Daesh launched yet another surprise attack against Iraq's rear areas in a town that was supposed to have been "liberated" in September, exposing how Iraqi forces have been ineffective in securing towns and cities before moving on to launch their almost three-week-old offensive against Mosul.
In the early hours of this morning, Daesh assaulted Shirqat in Salahuddin province, over 100 kilometres from Mosul, Iraq's second city and Daesh's last major urban stronghold in the country.
Daesh claims that it has taken over several districts in the small town, and has apparently torched a police station, capturing five police officers and killing other Iraq Security Forces (ISF) troops, including an officer. Daesh also control the main hospital.
Local activists have confirmed that several Iraqi armoured vehicles and personnel carriers were destroyed by the militants, including supply trucks apparently destined for Shia militias near the Mosul frontlines.
Fighting in Shirqat is ongoing, with ISF in disarray.
When Shirqat was recaptured by ISF in September, their victory was touted as a stepping stone on the road to prising Mosul from Daesh's grip. At the time, it was hailed as a significant advance but today's attack highlights the weakness of ISF soldiers in holding territory.
Iraqi authorities failing to prevent Daesh attacks
Since the Iraqi government launched its US-backed offensive to recapture Mosul on 17 October, Daesh have not only managed to hold off any real advance into the city itself, but have also managed to launch devastating attacks across the country.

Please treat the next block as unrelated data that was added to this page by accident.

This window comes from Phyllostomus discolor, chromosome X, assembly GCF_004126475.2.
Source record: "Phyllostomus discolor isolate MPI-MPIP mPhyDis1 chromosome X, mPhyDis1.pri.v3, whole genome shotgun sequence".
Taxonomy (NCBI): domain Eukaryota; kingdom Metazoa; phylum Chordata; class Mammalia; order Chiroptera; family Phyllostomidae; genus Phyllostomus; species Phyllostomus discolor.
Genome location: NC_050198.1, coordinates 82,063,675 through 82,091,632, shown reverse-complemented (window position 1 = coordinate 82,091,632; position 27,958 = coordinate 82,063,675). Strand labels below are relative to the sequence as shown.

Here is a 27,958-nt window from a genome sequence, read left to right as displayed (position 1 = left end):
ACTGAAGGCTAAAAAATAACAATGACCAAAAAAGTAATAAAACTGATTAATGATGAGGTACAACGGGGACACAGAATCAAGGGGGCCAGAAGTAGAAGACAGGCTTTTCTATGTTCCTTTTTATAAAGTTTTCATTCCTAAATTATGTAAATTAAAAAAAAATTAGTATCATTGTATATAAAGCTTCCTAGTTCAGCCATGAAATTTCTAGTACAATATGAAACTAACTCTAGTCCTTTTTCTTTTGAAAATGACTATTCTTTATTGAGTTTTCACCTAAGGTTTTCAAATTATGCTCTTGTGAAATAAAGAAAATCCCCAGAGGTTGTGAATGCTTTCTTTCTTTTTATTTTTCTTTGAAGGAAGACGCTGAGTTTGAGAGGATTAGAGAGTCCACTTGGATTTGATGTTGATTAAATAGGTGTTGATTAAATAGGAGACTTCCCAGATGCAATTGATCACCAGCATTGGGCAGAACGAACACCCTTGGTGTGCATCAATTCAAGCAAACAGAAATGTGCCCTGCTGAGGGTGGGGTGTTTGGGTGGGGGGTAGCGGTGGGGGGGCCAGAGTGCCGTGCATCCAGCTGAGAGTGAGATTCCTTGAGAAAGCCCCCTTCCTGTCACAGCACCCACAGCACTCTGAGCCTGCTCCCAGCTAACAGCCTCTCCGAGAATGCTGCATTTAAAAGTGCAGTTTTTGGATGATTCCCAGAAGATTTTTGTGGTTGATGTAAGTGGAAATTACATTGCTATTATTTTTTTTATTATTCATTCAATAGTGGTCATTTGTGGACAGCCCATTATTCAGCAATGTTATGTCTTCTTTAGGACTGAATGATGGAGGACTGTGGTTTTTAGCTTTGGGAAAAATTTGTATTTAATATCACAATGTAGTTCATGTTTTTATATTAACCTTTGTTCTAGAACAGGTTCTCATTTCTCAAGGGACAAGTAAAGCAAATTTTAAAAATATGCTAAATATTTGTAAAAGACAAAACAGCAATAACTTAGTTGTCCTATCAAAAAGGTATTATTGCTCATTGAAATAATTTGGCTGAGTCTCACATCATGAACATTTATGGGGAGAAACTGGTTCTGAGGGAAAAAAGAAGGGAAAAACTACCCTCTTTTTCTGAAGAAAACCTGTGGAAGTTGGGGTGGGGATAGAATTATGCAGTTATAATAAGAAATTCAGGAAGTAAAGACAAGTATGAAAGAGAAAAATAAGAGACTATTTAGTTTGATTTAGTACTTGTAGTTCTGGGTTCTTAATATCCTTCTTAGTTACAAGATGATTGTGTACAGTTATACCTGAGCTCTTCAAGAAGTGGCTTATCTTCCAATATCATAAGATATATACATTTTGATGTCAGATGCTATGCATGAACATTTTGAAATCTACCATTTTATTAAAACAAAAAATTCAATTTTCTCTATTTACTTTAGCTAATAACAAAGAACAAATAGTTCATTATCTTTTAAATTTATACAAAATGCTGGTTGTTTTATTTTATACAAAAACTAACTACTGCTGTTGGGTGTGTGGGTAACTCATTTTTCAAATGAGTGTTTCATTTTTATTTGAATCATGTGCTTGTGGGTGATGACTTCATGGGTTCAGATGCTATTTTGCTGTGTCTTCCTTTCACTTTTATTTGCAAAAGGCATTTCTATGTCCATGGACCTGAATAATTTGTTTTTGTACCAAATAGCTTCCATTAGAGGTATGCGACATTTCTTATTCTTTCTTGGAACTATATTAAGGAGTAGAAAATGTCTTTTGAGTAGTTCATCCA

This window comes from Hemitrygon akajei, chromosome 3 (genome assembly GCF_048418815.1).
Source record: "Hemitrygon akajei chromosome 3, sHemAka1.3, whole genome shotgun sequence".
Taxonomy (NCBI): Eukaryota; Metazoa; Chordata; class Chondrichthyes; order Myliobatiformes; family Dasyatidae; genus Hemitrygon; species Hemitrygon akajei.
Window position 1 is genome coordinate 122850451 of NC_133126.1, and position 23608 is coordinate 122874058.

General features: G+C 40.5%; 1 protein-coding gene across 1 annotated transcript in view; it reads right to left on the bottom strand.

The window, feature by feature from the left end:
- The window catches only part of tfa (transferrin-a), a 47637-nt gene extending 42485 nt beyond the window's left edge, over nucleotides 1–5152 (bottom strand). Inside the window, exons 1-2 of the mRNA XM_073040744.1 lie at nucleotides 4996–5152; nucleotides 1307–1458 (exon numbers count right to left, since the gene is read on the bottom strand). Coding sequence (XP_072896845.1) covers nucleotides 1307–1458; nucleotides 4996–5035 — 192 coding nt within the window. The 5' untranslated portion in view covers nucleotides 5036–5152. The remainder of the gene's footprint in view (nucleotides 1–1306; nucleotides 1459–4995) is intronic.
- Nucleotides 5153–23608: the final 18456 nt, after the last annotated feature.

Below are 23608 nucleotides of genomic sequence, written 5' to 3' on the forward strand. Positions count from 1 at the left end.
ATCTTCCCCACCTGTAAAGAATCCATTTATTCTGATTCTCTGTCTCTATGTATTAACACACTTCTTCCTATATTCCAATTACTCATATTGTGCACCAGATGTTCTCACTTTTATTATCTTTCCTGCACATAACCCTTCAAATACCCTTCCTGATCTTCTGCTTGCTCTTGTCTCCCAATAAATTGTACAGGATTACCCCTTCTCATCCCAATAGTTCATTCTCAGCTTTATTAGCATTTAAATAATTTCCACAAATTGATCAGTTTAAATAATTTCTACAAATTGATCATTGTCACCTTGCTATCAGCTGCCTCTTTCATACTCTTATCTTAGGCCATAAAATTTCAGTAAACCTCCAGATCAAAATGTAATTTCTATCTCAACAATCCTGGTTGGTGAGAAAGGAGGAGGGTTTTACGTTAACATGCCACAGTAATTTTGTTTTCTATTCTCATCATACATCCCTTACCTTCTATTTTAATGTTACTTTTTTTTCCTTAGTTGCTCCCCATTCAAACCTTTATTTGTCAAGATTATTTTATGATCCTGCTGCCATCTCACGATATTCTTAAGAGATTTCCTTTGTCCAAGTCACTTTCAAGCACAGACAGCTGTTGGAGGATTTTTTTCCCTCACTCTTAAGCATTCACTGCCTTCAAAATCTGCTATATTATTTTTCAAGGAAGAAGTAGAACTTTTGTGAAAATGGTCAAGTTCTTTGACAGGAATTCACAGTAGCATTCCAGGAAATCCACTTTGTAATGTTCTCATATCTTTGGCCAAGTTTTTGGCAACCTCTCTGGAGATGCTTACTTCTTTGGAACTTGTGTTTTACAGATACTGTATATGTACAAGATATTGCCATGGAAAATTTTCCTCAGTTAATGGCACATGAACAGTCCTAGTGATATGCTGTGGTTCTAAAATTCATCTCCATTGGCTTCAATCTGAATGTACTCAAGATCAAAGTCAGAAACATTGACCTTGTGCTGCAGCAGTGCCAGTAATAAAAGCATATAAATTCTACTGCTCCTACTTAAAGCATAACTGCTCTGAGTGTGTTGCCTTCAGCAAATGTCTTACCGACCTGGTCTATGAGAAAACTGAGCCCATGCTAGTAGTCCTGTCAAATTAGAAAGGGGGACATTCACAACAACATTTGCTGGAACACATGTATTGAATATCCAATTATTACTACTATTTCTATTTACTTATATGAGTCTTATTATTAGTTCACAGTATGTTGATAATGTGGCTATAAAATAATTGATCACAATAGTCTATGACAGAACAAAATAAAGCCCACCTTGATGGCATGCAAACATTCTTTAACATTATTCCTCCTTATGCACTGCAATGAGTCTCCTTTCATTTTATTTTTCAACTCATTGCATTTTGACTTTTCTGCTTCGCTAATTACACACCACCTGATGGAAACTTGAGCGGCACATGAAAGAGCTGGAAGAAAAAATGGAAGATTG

Daesh first breached Kirkuk's defences, more than 170 kilometres from Mosul, and put the city into disarray for almost a week. The attack was eventually repulsed, but not before dozens of Kurdish security forces died, shaking confidence in their ability to detect and prevent attacks.
Following the assault on Kirkuk, Daesh successfully attacked Rutba, almost 600 kilometres south of Mosul, and held it for three days until ISF forces managed to take it back with air support from the international US-led coalition.
Analysts have said that this may herald a future Daesh strategic shift from holding towns and cities to disrupting security and economic activity in these cities once they are retaken, making the rule of Iraqi and Kurdish authorities untenable.